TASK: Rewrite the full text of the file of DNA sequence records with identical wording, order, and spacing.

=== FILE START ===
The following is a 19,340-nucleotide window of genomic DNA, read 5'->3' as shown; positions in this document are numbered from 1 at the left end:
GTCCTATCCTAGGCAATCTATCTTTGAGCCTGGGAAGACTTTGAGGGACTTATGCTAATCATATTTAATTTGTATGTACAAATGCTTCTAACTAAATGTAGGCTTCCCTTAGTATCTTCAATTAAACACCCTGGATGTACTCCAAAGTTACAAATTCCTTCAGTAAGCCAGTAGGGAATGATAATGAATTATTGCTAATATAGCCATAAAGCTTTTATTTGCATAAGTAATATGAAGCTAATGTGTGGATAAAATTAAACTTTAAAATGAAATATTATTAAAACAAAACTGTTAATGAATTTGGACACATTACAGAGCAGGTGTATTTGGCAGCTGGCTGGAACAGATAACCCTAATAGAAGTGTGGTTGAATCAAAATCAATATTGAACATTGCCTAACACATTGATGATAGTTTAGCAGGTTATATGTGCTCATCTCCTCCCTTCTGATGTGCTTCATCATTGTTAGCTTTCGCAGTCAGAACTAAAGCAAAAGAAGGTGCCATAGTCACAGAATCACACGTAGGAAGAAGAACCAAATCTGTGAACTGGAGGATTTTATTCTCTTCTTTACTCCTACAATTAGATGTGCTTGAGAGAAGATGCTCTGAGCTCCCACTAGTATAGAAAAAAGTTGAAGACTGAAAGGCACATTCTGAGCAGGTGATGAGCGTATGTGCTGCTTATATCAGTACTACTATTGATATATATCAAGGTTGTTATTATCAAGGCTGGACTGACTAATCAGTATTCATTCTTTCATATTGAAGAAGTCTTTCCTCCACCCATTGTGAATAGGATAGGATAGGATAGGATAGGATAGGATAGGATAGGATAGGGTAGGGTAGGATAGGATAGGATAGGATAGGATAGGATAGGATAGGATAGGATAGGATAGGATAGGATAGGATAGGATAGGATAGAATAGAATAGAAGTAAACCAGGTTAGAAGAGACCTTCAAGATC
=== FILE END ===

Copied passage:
The following is a 19,340-nucleotide window of genomic DNA, read 5'->3' as shown; positions in this document are numbered from 1 at the left end:
GTCCTATCCTAGGCAATCTATCTTTGAGCCTGGGAAGACTTTGAGGGACTTATGCTAATCATATTTAATTTGTATGTACAAATGCTTCTAACTAAATGTAGGCTTCCCTTAGTATCTTCAATTAAACACCCTGGATGTACTCCAAAGTTACAAATTCCTTCAGTAAGCCAGTAGGGAATGATAATGAATTATTGCTAATATAGCCATAAAGCTTTTATTTGCATAAGTAATATGAAGCTAATGTGTGGATAAAATTAAACTTTAAAATGAAATATTATTAAAACAAAACTGTTAATGAATTTGGACACATTACAGAGCAGGTGTATTTGGCAGCTGGCTGGAACAGATAACCCTAATAGAAGTGTGGTTGAATCAAAATCAATATTGAACATTGCCTAACACATTGATGATAGTTTAGCAGGTTATATGTGCTCATCTCCTCCCTTCTGATGTGCTTCATCATTGTTAGCTTTCGCAGTCAGAACTAAAGCAAAAGAAGGTGCCATAGTCACAGAATCACACGTAGGAAGAAGAACCAAATCTGTGAACTGGAGGATTTTATTCTCTTCTTTACTCCTACAATTAGATGTGCTTGAGAGAAGATGCTCTGAGCTCCCACTAGTATAGAAAAAAGTTGAAGACTGAAAGGCACATTCTGAGCAGGTGATGAGCGTATGTGCTGCTTATATCAGTACTACTATTGATATATATCAAGGTTGTTATTATCAAGGCTGGACTGACTAATCAGTATTCATTCTTTCATATTGAAGAAGTCTTTCCTCCACCCATTGTGAATAGGATAGGATAGGATAGGATAGGATAGGATAGGATAGGATAGGGTAGGGTAGGATAGGATAGGATAGGATAGGATAGGATAGGATAGGATAGGATAGGATAGGATAGGATAGGATAGGATAGGATAGAATAGAATAGAAGTAAACCAGGTTAGAAGAGACCTTCAAGATC